Plain vanilla cards the flavor of the month, reports Mintel Comperemedia

February 27, 2012

Chicago (February 27, 2012) – Credit card direct mail offers for plain vanilla cards – cards with no annual fee or rewards – declined during the recession and following new card regulations, but are now back with a vengeance as issuers attempt to satisfy consumer appetite for credit. According to Mintel
Comperemedia, plain vanilla card offers accounted for 30% of acquisition mail volume in Q4 2011, compared to just 13% in Q4 2010.

“Plain vanilla cards target revolvers who typically carry a balance from month to month,”says Andrew Davidson, senior vice president, Mintel Comperemedia.”During the downturn, plain vanilla became a niche segment as access to credit from all sources dried up nationwide. Card issuers focused their attention on consumers with excellent credit histories, resulting in a proliferation of credit card offers promoting rewards and other perks.”

Frequently mailed offers for plain vanilla cards include the Citi Simplicity card, the Slate card from
Chase and Capital One’s Platinum MasterCard.”Unlike plain vanilla offers mailed pre-recession, today’s plain vanilla offers typically boast additional post-CARD Act features so they are not just competing on rate. Citi’s message is one of clarity and no late fees, whereas Chase’s Blueprint feature helps customers manage their spending and borrowing. Capital One, on the other hand, is targeting consumers looking to re-establish their credit and will provide access to a higher credit line once a cardholder makes five on-time payments,”notes Andrew Davidson.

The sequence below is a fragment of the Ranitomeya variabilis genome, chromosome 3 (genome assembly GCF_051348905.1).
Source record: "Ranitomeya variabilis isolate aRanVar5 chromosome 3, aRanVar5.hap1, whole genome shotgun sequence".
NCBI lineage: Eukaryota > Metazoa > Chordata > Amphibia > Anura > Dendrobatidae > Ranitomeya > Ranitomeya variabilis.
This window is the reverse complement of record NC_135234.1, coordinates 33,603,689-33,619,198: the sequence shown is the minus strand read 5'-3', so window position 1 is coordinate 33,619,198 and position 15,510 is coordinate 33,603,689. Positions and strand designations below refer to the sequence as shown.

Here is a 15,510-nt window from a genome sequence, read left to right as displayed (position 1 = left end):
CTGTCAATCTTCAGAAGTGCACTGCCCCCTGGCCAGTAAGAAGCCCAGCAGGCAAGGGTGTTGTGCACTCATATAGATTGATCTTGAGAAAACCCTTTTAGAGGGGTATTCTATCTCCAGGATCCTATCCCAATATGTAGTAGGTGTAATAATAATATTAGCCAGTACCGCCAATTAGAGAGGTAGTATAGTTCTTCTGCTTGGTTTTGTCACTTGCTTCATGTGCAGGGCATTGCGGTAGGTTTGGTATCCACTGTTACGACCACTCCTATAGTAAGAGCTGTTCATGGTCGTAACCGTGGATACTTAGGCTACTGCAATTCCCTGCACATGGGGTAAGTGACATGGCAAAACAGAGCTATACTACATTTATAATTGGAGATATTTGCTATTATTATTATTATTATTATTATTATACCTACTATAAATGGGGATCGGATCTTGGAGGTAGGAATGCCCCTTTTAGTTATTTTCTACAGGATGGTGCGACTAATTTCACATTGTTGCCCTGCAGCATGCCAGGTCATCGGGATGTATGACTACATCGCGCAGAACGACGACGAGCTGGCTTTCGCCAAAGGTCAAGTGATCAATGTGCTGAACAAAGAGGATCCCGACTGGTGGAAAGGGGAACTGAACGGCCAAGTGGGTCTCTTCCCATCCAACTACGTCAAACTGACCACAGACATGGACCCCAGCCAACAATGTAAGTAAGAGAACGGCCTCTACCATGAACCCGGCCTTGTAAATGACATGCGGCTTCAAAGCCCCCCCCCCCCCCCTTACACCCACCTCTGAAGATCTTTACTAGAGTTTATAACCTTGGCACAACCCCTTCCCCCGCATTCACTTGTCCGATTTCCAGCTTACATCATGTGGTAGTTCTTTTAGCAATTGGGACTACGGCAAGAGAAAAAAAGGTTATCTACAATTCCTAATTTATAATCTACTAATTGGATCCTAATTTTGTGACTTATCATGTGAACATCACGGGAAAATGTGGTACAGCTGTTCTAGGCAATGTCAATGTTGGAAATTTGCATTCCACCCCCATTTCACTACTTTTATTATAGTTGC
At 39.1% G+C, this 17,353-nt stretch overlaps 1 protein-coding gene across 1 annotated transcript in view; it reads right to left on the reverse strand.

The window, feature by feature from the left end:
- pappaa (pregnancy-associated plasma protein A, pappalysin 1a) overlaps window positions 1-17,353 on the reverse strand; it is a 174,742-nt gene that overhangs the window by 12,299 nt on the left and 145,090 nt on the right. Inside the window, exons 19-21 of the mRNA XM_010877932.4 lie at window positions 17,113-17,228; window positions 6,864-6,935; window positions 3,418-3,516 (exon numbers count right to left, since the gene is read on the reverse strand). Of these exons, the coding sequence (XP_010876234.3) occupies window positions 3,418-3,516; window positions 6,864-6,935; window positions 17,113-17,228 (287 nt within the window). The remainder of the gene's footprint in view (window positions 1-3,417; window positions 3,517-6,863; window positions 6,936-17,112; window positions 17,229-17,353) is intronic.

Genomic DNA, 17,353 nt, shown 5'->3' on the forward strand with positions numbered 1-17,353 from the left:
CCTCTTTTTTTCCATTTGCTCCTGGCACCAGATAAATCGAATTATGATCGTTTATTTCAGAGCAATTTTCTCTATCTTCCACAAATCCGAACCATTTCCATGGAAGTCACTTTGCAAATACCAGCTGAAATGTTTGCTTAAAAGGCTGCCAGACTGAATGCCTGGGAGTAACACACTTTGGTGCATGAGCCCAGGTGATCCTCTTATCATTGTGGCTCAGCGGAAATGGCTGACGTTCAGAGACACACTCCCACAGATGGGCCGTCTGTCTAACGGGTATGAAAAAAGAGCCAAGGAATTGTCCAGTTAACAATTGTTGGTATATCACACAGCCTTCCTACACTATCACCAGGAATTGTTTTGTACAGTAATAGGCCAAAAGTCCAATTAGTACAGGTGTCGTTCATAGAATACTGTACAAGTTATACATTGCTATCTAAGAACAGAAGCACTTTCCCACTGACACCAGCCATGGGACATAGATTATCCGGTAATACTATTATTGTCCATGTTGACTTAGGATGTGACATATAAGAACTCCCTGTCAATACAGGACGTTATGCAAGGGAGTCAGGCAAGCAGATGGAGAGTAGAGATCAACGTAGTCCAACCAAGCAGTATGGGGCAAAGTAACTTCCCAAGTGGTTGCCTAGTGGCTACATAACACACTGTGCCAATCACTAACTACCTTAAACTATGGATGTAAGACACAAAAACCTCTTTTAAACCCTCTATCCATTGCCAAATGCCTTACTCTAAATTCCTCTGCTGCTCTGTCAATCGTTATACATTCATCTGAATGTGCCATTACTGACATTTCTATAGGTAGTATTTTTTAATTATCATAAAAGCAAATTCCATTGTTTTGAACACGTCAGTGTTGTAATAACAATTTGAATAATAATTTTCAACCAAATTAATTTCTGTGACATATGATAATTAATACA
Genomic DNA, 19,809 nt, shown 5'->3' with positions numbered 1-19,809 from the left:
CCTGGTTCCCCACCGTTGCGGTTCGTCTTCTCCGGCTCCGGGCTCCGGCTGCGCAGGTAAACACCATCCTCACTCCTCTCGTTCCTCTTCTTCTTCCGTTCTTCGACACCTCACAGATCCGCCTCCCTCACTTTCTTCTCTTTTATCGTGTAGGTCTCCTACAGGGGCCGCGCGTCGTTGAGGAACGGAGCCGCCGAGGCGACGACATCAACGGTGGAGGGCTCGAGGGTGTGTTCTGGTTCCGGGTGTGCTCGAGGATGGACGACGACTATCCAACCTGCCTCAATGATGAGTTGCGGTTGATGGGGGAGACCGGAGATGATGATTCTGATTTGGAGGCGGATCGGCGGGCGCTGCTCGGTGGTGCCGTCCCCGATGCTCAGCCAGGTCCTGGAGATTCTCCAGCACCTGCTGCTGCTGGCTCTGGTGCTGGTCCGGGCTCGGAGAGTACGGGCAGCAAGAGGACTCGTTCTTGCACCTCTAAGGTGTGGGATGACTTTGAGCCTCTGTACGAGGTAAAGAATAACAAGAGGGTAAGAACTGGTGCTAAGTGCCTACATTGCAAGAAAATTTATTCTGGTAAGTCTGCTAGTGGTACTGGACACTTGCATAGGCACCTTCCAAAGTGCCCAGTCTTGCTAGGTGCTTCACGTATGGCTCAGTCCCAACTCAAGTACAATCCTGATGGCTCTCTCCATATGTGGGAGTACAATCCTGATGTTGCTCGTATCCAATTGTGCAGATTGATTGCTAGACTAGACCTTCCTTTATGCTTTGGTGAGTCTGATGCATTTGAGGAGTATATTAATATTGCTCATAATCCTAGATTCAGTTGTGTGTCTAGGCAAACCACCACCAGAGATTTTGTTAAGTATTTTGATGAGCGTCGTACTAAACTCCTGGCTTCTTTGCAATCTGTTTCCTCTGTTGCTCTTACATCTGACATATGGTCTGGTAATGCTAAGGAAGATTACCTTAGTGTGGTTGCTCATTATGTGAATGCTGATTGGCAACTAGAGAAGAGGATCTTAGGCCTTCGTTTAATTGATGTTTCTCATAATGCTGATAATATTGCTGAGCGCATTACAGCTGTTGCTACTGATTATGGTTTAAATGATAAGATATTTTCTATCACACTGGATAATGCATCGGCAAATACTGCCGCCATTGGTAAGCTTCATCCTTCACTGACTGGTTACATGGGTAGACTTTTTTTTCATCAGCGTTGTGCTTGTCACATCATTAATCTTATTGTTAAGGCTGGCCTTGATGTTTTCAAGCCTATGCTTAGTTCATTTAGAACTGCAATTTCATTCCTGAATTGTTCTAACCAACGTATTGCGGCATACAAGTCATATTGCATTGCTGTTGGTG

The Federal Reserve, with its commitment to low rates until 2014, is facilitating longer durations for 0% teaser rates thereby fueling a competitive environment for plain vanilla cards. Among offers with an intro APR for balance transfers, 72% promoted an introductory period of 13 months or more compared to 58% YAG. Plain vanilla offers with 21, 18 or 15-month intro rate durations for balance transfers were not uncommon during Q4 2011, proof that the Federal Reserve’s commitment has resonated with issuers.

“Direct mail volume dipped in December, but mailings for the entirety of 2011 made huge gains.
Consumers received 5 billion direct mail pieces in 2011, compared to 3.6 billion in 2010,”adds Andrew

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